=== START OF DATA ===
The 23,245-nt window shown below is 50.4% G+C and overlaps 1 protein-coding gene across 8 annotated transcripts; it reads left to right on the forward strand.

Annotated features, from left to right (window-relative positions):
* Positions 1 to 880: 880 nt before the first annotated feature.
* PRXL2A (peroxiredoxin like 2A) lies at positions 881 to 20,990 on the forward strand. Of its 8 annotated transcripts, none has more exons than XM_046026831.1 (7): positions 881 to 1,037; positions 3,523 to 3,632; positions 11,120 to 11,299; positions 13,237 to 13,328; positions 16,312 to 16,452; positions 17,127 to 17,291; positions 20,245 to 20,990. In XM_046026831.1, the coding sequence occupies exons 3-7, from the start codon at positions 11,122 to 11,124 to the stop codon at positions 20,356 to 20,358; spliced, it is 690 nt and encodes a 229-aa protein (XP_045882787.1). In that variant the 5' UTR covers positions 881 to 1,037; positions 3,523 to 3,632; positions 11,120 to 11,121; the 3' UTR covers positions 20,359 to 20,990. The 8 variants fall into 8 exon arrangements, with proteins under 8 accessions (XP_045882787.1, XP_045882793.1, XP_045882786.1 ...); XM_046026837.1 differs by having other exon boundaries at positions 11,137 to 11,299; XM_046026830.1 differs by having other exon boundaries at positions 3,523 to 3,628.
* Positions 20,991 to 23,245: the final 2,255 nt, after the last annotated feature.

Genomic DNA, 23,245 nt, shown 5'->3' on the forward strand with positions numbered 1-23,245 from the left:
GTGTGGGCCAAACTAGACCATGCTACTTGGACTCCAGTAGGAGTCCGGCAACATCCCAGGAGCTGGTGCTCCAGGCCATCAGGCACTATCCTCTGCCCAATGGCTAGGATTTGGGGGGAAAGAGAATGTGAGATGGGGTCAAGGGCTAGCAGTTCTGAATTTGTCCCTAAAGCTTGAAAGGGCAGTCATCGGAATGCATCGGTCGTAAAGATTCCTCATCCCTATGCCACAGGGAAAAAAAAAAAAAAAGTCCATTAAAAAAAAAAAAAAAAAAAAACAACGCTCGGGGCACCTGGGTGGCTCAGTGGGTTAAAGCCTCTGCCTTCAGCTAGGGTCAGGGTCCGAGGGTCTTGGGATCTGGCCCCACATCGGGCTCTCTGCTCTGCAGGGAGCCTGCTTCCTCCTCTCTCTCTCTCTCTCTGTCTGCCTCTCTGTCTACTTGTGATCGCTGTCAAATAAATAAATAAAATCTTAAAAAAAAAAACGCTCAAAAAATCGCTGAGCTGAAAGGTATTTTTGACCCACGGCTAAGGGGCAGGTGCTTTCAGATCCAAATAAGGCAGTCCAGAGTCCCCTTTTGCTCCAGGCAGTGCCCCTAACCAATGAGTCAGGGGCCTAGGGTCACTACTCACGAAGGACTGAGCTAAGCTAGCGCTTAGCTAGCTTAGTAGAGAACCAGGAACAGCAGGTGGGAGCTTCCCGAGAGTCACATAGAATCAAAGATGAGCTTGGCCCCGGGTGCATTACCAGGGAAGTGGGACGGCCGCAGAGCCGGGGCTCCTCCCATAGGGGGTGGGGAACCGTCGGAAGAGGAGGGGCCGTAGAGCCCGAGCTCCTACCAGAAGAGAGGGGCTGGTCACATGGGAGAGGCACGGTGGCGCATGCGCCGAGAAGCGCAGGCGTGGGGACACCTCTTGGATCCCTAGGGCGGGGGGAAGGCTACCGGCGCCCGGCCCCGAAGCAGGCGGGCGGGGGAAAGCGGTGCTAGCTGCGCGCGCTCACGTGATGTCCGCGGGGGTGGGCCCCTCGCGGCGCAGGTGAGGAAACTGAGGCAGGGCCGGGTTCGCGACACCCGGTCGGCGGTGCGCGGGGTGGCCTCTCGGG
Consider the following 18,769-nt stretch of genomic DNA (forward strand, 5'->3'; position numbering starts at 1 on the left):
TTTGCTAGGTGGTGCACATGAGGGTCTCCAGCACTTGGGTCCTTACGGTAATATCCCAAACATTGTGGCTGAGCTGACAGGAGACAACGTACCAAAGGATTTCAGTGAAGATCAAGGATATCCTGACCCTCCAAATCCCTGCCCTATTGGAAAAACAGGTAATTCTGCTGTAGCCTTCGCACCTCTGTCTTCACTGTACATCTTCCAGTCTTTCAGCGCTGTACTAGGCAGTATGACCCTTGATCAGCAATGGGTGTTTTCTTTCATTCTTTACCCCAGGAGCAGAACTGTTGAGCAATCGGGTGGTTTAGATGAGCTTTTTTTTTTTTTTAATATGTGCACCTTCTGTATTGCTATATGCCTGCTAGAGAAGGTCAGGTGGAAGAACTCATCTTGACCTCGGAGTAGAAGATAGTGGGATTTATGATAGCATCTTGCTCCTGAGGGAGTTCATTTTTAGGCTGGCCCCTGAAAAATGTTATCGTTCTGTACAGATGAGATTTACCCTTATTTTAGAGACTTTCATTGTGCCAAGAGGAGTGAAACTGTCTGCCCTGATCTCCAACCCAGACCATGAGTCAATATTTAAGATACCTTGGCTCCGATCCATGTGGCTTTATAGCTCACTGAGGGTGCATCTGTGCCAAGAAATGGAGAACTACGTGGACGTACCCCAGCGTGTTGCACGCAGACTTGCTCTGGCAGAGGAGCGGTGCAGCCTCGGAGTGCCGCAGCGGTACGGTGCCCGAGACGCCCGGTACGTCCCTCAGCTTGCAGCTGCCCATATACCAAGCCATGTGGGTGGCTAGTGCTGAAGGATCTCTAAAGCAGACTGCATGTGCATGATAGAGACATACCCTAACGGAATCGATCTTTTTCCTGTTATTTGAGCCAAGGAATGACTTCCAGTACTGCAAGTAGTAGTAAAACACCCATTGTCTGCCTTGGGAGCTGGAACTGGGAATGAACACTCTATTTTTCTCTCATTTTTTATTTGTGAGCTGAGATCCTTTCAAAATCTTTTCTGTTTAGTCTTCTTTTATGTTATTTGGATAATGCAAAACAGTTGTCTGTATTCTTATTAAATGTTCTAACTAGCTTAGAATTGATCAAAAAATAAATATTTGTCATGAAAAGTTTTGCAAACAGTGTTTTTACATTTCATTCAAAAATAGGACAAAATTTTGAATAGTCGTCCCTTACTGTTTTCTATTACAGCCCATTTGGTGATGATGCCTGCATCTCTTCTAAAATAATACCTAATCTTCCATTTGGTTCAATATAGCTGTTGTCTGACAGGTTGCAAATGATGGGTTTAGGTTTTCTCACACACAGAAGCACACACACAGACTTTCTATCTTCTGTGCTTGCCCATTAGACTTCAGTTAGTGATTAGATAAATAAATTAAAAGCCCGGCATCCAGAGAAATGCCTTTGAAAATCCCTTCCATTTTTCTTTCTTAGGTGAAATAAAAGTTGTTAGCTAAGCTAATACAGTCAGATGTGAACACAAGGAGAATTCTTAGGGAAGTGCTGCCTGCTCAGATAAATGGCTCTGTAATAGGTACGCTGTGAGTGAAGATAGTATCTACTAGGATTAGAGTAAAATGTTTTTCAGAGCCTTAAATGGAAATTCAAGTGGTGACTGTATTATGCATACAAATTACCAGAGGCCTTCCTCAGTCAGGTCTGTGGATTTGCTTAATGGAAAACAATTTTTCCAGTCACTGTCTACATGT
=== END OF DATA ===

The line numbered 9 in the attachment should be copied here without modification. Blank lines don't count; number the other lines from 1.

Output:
TTTGCTAGGTGGTGCACATGAGGGTCTCCAGCACTTGGGTCCTTACGGTAATATCCCAAACATTGTGGCTGAGCTGACAGGAGACAACGTACCAAAGGATTTCAGTGAAGATCAAGGATATCCTGACCCTCCAAATCCCTGCCCTATTGGAAAAACAGGTAATTCTGCTGTAGCCTTCGCACCTCTGTCTTCACTGTACATCTTCCAGTCTTTCAGCGCTGTACTAGGCAGTATGACCCTTGATCAGCAATGGGTGTTTTCTTTCATTCTTTACCCCAGGAGCAGAACTGTTGAGCAATCGGGTGGTTTAGATGAGCTTTTTTTTTTTTTTAATATGTGCACCTTCTGTATTGCTATATGCCTGCTAGAGAAGGTCAGGTGGAAGAACTCATCTTGACCTCGGAGTAGAAGATAGTGGGATTTATGATAGCATCTTGCTCCTGAGGGAGTTCATTTTTAGGCTGGCCCCTGAAAAATGTTATCGTTCTGTACAGATGAGATTTACCCTTATTTTAGAGACTTTCATTGTGCCAAGAGGAGTGAAACTGTCTGCCCTGATCTCCAACCCAGACCATGAGTCAATATTTAAGATACCTTGGCTCCGATCCATGTGGCTTTATAGCTCACTGAGGGTGCATCTGTGCCAAGAAATGGAGAACTACGTGGACGTACCCCAGCGTGTTGCACGCAGACTTGCTCTGGCAGAGGAGCGGTGCAGCCTCGGAGTGCCGCAGCGGTACGGTGCCCGAGACGCCCGGTACGTCCCTCAGCTTGCAGCTGCCCATATACCAAGCCATGTGGGTGGCTAGTGCTGAAGGATCTCTAAAGCAGACTGCATGTGCATGATAGAGACATACCCTAACGGAATCGATCTTTTTCCTGTTATTTGAGCCAAGGAATGACTTCCAGTACTGCAAGTAGTAGTAAAACACCCATTGTCTGCCTTGGGAGCTGGAACTGGGAATGAACACTCTATTTTTCTCTCATTTTTTATTTGTGAGCTGAGATCCTTTCAAAATCTTTTCTGTTTAGTCTTCTTTTATGTTATTTGGATAATGCAAAACAGTTGTCTGTATTCTTATTAAATGTTCTAACTAGCTTAGAATTGATCAAAAAATAAATATTTGTCATGAAAAGTTTTGCAAACAGTGTTTTTACATTTCATTCAAAAATAGGACAAAATTTTGAATAGTCGTCCCTTACTGTTTTCTATTACAGCCCATTTGGTGATGATGCCTGCATCTCTTCTAAAATAATACCTAATCTTCCATTTGGTTCAATATAGCTGTTGTCTGACAGGTTGCAAATGATGGGTTTAGGTTTTCTCACACACAGAAGCACACACACAGACTTTCTATCTTCTGTGCTTGCCCATTAGACTTCAGTTAGTGATTAGATAAATAAATTAAAAGCCCGGCATCCAGAGAAATGCCTTTGAAAATCCCTTCCATTTTTCTTTCTTAGGTGAAATAAAAGTTGTTAGCTAAGCTAATACAGTCAGATGTGAACACAAGGAGAATTCTTAGGGAAGTGCTGCCTGCTCAGATAAATGGCTCTGTAATAGGTACGCTGTGAGTGAAGATAGTATCTACTAGGATTAGAGTAAAATGTTTTTCAGAGCCTTAAATGGAAATTCAAGTGGTGACTGTATTATGCATACAAATTACCAGAGGCCTTCCTCAGTCAGGTCTGTGGATTTGCTTAATGGAAAACAATTTTTCCAGTCACTGTCTACATGT